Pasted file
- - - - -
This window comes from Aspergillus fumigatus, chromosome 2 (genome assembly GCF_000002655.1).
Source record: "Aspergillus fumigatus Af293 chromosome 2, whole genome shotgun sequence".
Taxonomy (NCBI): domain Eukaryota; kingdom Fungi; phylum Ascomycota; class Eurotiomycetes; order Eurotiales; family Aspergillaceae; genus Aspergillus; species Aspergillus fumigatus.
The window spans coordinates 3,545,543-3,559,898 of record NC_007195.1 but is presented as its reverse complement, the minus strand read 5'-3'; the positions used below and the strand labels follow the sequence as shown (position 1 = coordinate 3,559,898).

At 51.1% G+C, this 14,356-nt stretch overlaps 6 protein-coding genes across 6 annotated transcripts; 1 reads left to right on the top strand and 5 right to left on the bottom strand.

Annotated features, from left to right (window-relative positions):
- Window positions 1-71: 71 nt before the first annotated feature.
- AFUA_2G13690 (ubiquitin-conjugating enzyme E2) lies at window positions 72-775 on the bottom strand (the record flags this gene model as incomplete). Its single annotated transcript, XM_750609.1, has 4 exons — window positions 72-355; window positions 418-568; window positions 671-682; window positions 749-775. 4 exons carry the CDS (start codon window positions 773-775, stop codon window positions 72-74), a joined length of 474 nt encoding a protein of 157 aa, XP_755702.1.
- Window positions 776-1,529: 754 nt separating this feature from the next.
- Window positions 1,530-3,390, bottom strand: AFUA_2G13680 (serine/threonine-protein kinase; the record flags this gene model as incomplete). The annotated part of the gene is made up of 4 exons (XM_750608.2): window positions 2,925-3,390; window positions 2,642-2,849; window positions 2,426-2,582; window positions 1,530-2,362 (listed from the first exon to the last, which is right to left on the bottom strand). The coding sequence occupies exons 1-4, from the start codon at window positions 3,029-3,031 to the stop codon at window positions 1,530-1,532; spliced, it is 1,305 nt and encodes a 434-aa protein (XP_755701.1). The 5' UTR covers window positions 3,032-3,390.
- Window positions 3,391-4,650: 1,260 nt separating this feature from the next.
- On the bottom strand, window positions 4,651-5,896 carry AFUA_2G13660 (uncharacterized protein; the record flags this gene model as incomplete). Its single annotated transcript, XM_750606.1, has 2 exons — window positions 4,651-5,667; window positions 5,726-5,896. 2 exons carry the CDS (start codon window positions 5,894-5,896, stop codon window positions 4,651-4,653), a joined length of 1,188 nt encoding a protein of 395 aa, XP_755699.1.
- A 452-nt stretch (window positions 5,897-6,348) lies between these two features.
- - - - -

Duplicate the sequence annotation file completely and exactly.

This window comes from Aspergillus fumigatus, chromosome 2 (genome assembly GCF_000002655.1).
Source record: "Aspergillus fumigatus Af293 chromosome 2, whole genome shotgun sequence".
Taxonomy (NCBI): domain Eukaryota; kingdom Fungi; phylum Ascomycota; class Eurotiomycetes; order Eurotiales; family Aspergillaceae; genus Aspergillus; species Aspergillus fumigatus.
The window spans coordinates 3,545,543-3,559,898 of record NC_007195.1 but is presented as its reverse complement, the minus strand read 5'-3'; the positions used below and the strand labels follow the sequence as shown (position 1 = coordinate 3,559,898).

At 51.1% G+C, this 14,356-nt stretch overlaps 6 protein-coding genes across 6 annotated transcripts; 1 reads left to right on the top strand and 5 right to left on the bottom strand.

Annotated features, from left to right (window-relative positions):
- Window positions 1-71: 71 nt before the first annotated feature.
- AFUA_2G13690 (ubiquitin-conjugating enzyme E2) lies at window positions 72-775 on the bottom strand (the record flags this gene model as incomplete). Its single annotated transcript, XM_750609.1, has 4 exons — window positions 72-355; window positions 418-568; window positions 671-682; window positions 749-775. 4 exons carry the CDS (start codon window positions 773-775, stop codon window positions 72-74), a joined length of 474 nt encoding a protein of 157 aa, XP_755702.1.
- Window positions 776-1,529: 754 nt separating this feature from the next.
- Window positions 1,530-3,390, bottom strand: AFUA_2G13680 (serine/threonine-protein kinase; the record flags this gene model as incomplete). The annotated part of the gene is made up of 4 exons (XM_750608.2): window positions 2,925-3,390; window positions 2,642-2,849; window positions 2,426-2,582; window positions 1,530-2,362 (listed from the first exon to the last, which is right to left on the bottom strand). The coding sequence occupies exons 1-4, from the start codon at window positions 3,029-3,031 to the stop codon at window positions 1,530-1,532; spliced, it is 1,305 nt and encodes a 434-aa protein (XP_755701.1). The 5' UTR covers window positions 3,032-3,390.
- Window positions 3,391-4,650: 1,260 nt separating this feature from the next.
- On the bottom strand, window positions 4,651-5,896 carry AFUA_2G13660 (uncharacterized protein; the record flags this gene model as incomplete). Its single annotated transcript, XM_750606.1, has 2 exons — window positions 4,651-5,667; window positions 5,726-5,896. 2 exons carry the CDS (start codon window positions 5,894-5,896, stop codon window positions 4,651-4,653), a joined length of 1,188 nt encoding a protein of 395 aa, XP_755699.1.
- A 452-nt stretch (window positions 5,897-6,348) lies between these two features.